Autonomous Vehicles: A Regulatory Perspective

The coming innovation of autonomous vehicles (i.e. self-driving cars) has been covered pretty widely in the news over the past 18-24 months.  Not long ago, the reality of autonomous vehicles was unknown to most Americans.  But it is now creeping into the consciousness of more and more Americans.  As the certainty of this new technology approaches, it is becoming clearer that it will cause massive disruption in an area of American life that is intensely regulated at every level.  If you think about it, the manufacture, distribution, sale, ownership, and operation of cars are all regulated by federal, state and local government.  When autonomous vehicles come into the commercial marketplace (as they soon will), the revolutionary transformation they will bring will include significant regulatory changes.

The federal government is embracing the movement from traditional vehicles to autonomous vehicles. In 2015, the White House announced the Smart City initiative which promoted the connectivity of the autonomous vehicle and the environment (e.g. roads, buildings etc.). The White House released a statement pledging an investment of $160 million in federal research and technology collaborations to improve the technologies in cities. In addition, the government proposed about $4 billion in the federal budget for autonomous vehicle research and development over ten years. The government is taking active steps to prepare the country for the change that autonomous vehicles are going to bring, including regulatory change.

Last year, the U.S. Department of Transportation released the “Federal Automated Vehicles Policy.” This Policy is the first set of guidelines outlining the regulation of autonomous vehicles. It focuses on four topics: safety, model state policies, current authorities, and modern regulatory tools.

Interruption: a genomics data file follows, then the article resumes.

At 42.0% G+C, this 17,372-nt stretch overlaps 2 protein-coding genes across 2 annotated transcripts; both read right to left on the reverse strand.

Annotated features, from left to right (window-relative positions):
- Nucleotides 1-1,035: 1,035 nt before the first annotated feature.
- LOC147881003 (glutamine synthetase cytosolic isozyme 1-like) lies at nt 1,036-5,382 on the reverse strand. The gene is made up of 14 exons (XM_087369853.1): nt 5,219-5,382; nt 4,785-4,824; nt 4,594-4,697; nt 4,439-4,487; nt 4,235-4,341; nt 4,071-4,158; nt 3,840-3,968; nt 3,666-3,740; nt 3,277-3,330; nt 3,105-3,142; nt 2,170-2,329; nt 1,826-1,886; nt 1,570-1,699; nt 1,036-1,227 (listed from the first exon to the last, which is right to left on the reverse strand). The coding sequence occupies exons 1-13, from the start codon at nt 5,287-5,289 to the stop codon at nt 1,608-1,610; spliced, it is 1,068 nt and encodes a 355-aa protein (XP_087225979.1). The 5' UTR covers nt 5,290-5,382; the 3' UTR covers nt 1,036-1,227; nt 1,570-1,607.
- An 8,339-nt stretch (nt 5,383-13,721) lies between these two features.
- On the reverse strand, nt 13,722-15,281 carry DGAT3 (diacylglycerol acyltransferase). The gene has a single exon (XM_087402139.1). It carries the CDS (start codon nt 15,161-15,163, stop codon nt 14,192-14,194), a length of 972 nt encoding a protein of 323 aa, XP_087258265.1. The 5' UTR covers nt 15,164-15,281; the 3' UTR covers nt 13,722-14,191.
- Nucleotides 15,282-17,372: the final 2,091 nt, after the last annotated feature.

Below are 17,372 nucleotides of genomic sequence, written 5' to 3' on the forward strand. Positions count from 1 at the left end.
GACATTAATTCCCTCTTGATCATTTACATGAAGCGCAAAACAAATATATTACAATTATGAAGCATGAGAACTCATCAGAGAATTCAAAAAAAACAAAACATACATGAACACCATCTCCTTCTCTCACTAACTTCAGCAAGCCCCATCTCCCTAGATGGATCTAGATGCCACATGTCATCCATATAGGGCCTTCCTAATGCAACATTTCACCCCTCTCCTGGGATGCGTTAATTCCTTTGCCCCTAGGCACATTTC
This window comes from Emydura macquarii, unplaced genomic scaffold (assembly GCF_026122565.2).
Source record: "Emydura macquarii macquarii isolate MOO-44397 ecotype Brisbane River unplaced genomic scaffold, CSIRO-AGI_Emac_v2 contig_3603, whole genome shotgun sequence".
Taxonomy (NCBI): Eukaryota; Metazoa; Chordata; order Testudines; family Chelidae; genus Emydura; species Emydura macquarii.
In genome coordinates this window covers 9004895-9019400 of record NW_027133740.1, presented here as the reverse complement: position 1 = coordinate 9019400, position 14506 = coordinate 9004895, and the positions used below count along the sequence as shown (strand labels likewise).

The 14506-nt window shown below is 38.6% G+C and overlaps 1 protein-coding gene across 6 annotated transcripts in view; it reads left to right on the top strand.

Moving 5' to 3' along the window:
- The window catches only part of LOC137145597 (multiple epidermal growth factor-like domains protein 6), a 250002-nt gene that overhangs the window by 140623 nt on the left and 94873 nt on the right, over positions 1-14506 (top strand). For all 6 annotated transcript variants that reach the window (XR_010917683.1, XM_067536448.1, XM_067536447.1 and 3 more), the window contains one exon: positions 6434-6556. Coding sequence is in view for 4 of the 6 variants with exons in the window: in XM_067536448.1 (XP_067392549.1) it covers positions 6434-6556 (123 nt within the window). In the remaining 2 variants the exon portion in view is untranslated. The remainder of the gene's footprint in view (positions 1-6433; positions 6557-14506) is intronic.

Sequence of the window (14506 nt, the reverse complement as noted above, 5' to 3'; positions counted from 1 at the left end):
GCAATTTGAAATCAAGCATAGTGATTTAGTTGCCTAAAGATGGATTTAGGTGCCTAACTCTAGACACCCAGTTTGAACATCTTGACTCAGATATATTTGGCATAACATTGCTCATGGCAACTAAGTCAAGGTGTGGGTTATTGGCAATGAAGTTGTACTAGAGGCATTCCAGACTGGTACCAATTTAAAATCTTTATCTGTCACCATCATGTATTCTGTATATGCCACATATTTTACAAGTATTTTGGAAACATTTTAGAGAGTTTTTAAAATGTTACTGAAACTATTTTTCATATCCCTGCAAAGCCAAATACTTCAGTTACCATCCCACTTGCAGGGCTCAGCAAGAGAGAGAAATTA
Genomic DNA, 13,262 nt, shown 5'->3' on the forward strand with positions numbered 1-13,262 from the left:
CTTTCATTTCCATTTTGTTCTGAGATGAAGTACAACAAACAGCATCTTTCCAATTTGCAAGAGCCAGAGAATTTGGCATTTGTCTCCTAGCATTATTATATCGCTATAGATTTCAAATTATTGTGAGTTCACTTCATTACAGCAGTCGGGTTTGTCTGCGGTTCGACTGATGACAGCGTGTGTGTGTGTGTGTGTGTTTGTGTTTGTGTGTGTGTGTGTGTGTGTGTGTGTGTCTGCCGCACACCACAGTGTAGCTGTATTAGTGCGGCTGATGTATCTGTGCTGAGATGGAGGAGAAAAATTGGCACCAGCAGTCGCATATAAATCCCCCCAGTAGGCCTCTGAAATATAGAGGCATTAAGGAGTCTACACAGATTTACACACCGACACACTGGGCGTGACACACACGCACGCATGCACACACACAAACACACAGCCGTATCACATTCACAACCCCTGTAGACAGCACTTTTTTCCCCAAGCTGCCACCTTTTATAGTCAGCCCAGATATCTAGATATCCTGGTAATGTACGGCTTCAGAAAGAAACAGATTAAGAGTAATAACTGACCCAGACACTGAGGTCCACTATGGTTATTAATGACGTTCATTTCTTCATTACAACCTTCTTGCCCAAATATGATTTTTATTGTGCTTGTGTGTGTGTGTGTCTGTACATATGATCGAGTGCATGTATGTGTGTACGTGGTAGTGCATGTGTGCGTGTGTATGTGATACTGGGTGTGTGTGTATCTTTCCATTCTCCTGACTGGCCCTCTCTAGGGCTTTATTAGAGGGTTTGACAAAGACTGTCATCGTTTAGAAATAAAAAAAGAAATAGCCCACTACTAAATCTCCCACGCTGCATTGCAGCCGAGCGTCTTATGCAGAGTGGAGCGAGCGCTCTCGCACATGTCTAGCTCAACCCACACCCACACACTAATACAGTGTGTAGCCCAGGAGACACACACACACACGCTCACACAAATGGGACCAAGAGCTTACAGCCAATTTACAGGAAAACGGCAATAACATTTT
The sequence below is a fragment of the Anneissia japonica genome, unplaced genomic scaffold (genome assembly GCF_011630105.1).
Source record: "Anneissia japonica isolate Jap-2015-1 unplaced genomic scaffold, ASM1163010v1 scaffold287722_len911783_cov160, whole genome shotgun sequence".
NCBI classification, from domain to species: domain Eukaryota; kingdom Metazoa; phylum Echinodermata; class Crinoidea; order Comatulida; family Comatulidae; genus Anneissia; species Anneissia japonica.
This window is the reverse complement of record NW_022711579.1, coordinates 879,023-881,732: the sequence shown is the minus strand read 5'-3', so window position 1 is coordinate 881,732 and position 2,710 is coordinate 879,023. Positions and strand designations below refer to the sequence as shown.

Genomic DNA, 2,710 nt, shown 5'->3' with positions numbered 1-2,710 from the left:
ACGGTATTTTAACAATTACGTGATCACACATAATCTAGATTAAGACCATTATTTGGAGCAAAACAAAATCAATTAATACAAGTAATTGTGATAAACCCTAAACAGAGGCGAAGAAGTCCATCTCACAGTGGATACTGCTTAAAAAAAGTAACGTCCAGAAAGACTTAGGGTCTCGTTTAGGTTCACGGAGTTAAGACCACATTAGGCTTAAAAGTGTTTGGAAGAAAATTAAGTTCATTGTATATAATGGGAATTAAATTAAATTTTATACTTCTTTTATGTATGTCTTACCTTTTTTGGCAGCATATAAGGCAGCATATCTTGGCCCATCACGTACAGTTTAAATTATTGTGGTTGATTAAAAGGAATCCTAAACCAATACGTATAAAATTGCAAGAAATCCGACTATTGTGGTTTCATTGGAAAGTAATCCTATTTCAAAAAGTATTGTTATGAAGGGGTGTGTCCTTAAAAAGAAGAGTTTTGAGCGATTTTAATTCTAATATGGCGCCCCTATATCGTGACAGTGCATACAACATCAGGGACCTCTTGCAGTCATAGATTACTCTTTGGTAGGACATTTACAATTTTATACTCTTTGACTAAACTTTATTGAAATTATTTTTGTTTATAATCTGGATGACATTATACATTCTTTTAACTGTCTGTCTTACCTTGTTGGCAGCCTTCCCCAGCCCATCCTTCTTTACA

The DOT’s Policy opens the door for new regulations on autonomous vehicles and calls for states to come up with uniform policies regulating the technology on a local level. The DOT’s emphasis on uniformity among states aims to create a cohesive set of regulations throughout the nation, much like we enjoy today with traditional cars.

Safety, however, is one issue where the federal government has traditionally taken the role of lead regulator when it comes to cars. In that regard, the Policy includes a 15-point safety assessment for the design and development of autonomous vehicles. The safety assessment advises manufactures and tech companies to be concerned with a range of issues, including: what measures to put in place to preserve passenger privacy, how driverless cars should react if aspects of the technology fail, how occupants will be protected in crashes, and how automakers should approach the digital security of driverless vehicles. The Policy also urges driverless-car manufacturers to show how their technology is validated and how they would share data collected by the vehicles. The Policy affirms DOT’s role as lead safety regulator and reminds manufacturers of its power to recall autonomous vehicles if DOT finds them to be unsafe.

Although the new Policy outlines a few major points, many questions still remain unanswered. The DOT’s Policy is not nearly as specific as the mountains of safety regulations imposed on standard human-driven vehicles today. A spokesman for the National Highway Traffic Safety Administration explained that this was intentional.  “We left some areas intentionally vague because we wanted to outline the areas that need to be addressed and leave the rest to innovators.” Just as autonomous vehicles are still in the development phase, so is the law.  We’ll keep our eyes out for new regulatory updates.

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